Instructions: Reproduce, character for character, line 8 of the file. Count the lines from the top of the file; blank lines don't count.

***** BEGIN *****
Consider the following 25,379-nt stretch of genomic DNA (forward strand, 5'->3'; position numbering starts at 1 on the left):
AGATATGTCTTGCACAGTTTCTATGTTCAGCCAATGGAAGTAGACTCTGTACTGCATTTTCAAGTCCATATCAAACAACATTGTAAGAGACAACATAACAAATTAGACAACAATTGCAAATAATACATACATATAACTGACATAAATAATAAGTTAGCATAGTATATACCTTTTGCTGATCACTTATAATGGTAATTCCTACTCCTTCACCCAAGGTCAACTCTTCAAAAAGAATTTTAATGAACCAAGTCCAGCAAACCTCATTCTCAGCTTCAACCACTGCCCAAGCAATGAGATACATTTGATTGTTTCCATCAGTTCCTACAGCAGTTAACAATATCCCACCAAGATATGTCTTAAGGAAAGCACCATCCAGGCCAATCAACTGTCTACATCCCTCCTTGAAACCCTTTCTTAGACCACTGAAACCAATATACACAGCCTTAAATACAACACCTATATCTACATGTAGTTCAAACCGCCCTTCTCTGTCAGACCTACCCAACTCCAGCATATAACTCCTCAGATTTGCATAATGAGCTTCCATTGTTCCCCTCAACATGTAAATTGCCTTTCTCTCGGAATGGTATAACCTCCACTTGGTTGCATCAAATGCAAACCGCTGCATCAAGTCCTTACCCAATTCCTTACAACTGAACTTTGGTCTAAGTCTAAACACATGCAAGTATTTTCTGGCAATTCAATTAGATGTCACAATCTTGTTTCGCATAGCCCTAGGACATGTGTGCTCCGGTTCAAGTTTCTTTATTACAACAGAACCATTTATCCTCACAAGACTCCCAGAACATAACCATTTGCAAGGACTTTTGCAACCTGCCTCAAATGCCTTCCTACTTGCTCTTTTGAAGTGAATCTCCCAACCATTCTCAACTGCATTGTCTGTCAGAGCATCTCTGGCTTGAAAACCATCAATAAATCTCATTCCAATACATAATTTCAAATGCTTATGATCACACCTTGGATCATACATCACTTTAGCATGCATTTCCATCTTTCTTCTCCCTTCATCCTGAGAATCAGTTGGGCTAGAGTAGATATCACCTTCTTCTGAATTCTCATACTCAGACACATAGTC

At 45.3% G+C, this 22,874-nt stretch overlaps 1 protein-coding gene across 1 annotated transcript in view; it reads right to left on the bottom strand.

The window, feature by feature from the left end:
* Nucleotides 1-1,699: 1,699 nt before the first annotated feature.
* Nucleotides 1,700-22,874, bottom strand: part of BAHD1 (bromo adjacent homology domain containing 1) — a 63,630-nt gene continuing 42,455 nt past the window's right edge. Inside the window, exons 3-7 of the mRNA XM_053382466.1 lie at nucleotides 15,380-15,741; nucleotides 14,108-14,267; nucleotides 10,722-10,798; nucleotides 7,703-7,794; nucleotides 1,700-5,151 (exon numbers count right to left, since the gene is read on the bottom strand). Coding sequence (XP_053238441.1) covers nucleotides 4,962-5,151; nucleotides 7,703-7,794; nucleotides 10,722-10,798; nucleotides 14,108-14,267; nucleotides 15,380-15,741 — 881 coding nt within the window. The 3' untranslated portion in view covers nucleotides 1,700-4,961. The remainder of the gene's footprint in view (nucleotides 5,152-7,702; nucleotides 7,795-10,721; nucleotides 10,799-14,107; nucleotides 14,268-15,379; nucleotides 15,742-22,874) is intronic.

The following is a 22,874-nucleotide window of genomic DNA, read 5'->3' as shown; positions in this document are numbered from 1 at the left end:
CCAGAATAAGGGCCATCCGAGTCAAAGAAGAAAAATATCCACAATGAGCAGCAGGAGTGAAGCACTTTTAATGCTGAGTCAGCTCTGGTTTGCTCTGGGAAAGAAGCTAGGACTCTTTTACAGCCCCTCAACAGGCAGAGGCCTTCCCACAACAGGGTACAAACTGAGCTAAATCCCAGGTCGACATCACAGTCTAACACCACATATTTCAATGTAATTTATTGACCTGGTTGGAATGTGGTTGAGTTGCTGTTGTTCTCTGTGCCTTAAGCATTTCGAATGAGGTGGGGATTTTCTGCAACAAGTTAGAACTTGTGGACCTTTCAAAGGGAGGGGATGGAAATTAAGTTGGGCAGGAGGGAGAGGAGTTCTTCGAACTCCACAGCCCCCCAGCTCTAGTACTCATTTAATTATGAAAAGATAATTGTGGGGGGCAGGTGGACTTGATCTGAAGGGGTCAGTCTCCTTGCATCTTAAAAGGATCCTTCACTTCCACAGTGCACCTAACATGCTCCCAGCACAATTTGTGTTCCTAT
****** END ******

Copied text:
CCAGAATAAGGGCCATCCGAGTCAAAGAAGAAAAATATCCACAATGAGCAGCAGGAGTGAAGCACTTTTAATGCTGAGTCAGCTCTGGTTTGCTCTGGGAAAGAAGCTAGGACTCTTTTACAGCCCCTCAACAGGCAGAGGCCTTCCCACAACAGGGTACAAACTGAGCTAAATCCCAGGTCGACATCACAGTCTAACACCACATATTTCAATGTAATTTATTGACCTGGTTGGAATGTGGTTGAGTTGCTGTTGTTCTCTGTGCCTTAAGCATTTCGAATGAGGTGGGGATTTTCTGCAACAAGTTAGAACTTGTGGACCTTTCAAAGGGAGGGGATGGAAATTAAGTTGGGCAGGAGGGAGAGGAGTTCTTCGAACTCCACAGCCCCCCAGCTCTAGTACTCATTTAATTATGAAAAGATAATTGTGGGGGGCAGGTGGACTTGATCTGAAGGGGTCAGTCTCCTTGCATCTTAAAAGGATCCTTCACTTCCACAGTGCACCTAACATGCTCCCAGCACAATTTGTGTTCCTAT